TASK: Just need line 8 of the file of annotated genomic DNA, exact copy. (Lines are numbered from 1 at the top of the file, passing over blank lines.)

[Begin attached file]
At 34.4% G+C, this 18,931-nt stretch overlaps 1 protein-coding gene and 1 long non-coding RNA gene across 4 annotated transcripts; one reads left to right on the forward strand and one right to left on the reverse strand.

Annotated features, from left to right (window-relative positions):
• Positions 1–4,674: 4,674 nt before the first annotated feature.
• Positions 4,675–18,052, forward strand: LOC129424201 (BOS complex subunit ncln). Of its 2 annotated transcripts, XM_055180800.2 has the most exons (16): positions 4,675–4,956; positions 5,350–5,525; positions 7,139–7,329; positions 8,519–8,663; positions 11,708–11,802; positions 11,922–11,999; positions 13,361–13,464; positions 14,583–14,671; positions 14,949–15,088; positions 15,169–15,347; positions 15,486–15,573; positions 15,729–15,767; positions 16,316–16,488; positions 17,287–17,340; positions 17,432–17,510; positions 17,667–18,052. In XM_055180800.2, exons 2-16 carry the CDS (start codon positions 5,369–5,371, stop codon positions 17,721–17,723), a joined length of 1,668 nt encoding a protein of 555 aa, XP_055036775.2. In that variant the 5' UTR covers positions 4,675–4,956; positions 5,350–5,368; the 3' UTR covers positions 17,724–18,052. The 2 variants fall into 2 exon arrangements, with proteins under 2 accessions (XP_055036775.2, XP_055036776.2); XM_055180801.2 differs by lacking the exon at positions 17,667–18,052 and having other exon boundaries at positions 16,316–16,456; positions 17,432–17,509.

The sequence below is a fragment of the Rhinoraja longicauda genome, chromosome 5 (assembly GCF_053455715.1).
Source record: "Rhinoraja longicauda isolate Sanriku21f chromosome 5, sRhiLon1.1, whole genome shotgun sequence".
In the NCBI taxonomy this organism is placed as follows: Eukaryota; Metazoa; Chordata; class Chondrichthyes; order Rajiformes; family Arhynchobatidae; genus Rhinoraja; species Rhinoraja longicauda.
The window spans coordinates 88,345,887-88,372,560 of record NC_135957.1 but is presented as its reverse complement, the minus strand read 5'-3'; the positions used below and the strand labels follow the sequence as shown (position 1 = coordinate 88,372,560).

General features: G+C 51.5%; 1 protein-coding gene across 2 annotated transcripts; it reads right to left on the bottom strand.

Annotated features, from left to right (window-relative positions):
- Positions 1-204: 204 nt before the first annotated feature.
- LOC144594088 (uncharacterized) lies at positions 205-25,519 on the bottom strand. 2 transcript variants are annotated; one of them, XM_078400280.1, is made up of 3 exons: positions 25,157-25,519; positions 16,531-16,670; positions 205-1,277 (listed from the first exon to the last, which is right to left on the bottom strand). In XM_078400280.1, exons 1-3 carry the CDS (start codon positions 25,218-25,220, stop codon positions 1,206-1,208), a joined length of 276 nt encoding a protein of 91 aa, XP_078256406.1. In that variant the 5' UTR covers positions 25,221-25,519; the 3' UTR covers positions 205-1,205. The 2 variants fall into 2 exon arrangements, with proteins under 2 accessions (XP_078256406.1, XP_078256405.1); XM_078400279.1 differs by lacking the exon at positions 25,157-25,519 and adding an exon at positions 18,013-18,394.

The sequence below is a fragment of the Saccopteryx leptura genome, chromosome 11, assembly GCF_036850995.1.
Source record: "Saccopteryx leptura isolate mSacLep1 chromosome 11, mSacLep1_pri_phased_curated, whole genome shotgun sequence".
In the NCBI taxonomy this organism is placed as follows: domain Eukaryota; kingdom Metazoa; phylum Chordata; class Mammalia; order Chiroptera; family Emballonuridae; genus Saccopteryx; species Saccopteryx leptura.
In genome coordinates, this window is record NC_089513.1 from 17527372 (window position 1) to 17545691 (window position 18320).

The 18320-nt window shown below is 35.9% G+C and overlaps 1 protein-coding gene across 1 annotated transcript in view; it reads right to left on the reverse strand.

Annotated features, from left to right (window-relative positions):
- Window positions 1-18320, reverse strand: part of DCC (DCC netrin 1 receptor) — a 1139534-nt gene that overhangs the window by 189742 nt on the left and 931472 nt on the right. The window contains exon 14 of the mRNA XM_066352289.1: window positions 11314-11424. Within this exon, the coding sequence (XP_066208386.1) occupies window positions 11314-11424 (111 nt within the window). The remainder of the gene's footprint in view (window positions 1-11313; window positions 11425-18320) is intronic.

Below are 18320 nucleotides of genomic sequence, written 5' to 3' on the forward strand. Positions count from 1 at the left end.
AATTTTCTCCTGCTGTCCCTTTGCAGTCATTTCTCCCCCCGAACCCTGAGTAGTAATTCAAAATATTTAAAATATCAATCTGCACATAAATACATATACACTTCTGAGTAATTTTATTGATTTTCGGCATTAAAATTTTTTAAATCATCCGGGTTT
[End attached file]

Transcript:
The window spans coordinates 88,345,887-88,372,560 of record NC_135957.1 but is presented as its reverse complement, the minus strand read 5'-3'; the positions used below and the strand labels follow the sequence as shown (position 1 = coordinate 88,372,560).